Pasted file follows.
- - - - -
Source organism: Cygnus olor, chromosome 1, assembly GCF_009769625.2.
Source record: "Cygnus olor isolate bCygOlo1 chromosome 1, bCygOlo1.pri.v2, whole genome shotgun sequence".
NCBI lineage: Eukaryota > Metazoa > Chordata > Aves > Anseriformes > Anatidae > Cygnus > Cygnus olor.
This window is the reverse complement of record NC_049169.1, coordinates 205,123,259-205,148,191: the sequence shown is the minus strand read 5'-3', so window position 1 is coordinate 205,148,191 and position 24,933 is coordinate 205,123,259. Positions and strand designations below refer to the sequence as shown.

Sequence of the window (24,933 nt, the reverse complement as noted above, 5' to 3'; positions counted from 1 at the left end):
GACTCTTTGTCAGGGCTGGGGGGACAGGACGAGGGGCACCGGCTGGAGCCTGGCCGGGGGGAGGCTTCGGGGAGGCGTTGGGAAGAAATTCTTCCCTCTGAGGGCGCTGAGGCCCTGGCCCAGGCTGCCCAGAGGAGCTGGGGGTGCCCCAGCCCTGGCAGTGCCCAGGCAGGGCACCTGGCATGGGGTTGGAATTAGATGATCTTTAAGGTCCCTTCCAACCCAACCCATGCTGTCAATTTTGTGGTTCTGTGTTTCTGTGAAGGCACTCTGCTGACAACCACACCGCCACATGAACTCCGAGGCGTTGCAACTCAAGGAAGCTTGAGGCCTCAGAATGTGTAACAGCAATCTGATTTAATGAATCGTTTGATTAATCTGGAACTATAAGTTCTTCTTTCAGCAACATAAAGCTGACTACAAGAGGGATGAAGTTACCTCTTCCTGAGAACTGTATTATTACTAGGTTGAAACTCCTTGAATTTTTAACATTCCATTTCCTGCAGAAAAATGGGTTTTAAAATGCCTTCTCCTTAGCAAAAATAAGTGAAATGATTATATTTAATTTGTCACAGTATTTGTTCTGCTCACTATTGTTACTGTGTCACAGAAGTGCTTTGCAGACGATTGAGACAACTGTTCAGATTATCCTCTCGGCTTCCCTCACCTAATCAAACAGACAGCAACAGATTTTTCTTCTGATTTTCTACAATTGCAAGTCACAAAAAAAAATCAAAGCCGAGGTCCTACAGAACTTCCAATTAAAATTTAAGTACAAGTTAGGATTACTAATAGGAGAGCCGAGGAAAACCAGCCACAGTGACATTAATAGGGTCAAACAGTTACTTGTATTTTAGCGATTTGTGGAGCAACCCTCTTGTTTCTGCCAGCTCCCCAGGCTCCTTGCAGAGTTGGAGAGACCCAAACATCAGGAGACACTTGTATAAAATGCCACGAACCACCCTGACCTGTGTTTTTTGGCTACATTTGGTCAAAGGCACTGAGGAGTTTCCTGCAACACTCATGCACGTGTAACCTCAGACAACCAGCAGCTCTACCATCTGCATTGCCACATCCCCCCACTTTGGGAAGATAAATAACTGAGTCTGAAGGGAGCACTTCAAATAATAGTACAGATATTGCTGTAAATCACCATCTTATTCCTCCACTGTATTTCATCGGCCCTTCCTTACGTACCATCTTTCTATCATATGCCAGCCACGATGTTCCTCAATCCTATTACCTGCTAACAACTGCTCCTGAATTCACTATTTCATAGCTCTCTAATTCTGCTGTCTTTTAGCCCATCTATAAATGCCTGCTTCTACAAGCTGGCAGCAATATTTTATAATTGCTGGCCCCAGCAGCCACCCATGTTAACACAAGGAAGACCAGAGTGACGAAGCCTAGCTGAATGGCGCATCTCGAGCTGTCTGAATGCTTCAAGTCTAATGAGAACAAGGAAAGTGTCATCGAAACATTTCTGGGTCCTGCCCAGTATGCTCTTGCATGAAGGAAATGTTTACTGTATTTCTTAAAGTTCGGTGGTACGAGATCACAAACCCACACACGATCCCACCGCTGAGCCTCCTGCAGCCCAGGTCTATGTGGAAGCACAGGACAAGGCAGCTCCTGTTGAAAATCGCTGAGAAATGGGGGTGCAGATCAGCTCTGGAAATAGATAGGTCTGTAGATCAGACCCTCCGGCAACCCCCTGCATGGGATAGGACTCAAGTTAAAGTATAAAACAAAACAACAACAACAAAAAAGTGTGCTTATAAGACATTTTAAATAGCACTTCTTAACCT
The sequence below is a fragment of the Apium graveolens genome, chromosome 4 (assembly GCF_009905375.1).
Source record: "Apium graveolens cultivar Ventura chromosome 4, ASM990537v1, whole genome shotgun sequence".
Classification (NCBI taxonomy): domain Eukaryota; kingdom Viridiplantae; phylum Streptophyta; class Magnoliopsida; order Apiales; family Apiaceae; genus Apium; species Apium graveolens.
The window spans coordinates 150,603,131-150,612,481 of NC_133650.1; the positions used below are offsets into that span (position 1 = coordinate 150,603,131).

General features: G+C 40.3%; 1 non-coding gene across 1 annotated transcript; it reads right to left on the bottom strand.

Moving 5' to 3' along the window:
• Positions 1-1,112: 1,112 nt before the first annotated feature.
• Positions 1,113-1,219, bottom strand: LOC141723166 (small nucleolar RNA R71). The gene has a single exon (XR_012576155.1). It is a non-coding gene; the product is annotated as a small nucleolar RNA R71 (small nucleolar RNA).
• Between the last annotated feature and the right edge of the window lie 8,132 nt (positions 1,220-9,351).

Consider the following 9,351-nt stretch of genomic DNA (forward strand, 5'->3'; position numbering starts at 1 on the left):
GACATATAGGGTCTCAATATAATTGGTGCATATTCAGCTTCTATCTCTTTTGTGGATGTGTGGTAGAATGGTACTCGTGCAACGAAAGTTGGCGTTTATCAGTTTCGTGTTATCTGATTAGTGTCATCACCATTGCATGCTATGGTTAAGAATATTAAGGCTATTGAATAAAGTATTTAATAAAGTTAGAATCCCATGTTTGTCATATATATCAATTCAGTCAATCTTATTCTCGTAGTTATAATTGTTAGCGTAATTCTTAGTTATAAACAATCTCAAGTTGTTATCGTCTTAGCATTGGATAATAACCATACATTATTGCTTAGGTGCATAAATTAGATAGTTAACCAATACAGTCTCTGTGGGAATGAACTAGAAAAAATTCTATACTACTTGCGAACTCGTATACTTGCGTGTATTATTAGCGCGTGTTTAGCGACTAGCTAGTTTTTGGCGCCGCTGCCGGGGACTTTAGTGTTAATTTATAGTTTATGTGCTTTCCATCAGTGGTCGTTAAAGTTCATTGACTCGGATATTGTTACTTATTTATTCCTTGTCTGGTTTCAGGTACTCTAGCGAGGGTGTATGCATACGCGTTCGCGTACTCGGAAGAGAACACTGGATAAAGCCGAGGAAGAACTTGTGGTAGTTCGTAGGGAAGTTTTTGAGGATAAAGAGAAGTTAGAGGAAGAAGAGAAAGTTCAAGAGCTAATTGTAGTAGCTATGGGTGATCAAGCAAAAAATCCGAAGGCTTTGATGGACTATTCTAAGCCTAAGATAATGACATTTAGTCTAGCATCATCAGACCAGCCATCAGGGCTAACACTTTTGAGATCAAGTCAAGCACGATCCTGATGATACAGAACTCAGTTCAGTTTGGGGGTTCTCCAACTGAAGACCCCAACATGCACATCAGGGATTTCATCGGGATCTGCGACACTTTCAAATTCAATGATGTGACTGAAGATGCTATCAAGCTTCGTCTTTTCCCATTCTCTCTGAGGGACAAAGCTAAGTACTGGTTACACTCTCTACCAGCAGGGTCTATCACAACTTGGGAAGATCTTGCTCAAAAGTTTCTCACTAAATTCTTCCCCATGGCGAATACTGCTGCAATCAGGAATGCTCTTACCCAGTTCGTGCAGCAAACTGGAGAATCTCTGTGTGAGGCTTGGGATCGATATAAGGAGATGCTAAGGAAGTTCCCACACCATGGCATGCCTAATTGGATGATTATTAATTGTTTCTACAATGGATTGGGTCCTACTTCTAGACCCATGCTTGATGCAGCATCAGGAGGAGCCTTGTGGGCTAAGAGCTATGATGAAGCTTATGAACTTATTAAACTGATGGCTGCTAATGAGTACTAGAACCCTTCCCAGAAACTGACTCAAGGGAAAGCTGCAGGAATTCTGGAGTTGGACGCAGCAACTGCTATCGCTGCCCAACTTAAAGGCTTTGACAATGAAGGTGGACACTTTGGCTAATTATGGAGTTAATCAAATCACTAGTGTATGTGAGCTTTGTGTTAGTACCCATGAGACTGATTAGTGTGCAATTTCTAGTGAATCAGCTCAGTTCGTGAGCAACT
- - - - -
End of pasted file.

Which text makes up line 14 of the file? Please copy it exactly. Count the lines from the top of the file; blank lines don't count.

• Positions 1,113-1,219, bottom strand: LOC141723166 (small nucleolar RNA R71). The gene has a single exon (XR_012576155.1). It is a non-coding gene; the product is annotated as a small nucleolar RNA R71 (small nucleolar RNA).